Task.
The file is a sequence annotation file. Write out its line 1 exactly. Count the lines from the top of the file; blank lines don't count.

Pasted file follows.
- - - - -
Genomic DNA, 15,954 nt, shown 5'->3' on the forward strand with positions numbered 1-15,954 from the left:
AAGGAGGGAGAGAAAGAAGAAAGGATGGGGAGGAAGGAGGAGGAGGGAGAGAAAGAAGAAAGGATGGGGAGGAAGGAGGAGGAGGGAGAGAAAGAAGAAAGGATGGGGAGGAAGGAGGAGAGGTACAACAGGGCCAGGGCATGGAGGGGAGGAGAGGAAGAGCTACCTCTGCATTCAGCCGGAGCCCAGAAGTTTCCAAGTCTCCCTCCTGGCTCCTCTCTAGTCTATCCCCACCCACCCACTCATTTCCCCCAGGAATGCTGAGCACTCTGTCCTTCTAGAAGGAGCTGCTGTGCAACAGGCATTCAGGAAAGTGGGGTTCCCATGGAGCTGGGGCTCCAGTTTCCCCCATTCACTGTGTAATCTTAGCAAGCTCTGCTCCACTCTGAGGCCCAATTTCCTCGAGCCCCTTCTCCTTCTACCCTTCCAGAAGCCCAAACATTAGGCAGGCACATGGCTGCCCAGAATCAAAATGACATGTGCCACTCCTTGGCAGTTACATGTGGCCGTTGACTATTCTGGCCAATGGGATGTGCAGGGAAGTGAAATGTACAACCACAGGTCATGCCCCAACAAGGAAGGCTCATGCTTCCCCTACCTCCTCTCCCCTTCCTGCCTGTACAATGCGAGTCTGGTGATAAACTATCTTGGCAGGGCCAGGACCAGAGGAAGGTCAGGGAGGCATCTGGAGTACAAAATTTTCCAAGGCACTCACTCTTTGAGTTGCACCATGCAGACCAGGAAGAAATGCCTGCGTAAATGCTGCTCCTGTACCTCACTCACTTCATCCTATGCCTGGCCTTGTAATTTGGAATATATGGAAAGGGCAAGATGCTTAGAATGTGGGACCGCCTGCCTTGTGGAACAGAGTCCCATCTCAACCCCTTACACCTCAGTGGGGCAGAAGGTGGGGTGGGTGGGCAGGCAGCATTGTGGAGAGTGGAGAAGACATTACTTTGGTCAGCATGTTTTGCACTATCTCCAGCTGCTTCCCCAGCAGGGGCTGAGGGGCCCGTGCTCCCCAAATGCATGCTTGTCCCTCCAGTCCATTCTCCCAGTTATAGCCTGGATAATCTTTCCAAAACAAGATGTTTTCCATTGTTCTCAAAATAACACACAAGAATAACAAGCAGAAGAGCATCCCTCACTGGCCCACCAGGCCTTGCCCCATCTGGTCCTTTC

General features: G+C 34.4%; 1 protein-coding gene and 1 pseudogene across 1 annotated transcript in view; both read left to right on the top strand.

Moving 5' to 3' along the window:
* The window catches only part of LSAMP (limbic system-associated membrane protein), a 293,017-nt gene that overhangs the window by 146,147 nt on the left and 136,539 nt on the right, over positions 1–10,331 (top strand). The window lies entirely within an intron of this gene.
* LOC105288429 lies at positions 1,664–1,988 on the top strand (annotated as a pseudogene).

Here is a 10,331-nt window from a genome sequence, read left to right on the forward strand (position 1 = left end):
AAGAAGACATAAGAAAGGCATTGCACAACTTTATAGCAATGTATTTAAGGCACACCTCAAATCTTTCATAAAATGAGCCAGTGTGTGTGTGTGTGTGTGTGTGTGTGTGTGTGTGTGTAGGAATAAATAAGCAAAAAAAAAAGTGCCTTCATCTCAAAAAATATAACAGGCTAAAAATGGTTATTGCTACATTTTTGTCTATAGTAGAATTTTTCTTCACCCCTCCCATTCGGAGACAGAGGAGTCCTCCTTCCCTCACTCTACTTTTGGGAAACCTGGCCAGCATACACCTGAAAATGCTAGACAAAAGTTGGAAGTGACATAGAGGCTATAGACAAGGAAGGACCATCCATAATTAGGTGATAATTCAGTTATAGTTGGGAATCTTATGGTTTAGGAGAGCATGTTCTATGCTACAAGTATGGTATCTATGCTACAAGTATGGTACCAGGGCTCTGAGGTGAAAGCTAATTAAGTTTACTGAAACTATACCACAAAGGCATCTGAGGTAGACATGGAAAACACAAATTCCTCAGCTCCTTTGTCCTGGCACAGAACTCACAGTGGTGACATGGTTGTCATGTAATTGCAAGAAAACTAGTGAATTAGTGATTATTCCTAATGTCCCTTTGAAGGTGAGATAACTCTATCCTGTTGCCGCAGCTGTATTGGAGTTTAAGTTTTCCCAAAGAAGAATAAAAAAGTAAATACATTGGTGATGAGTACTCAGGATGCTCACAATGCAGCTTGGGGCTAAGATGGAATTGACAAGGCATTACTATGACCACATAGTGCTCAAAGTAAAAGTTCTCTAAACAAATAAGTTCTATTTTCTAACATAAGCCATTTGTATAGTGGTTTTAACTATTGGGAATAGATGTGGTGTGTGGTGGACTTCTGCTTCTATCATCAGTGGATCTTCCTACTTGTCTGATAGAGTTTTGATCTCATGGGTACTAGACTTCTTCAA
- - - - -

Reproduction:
Genomic DNA, 15,954 nt, shown 5'->3' on the forward strand with positions numbered 1-15,954 from the left: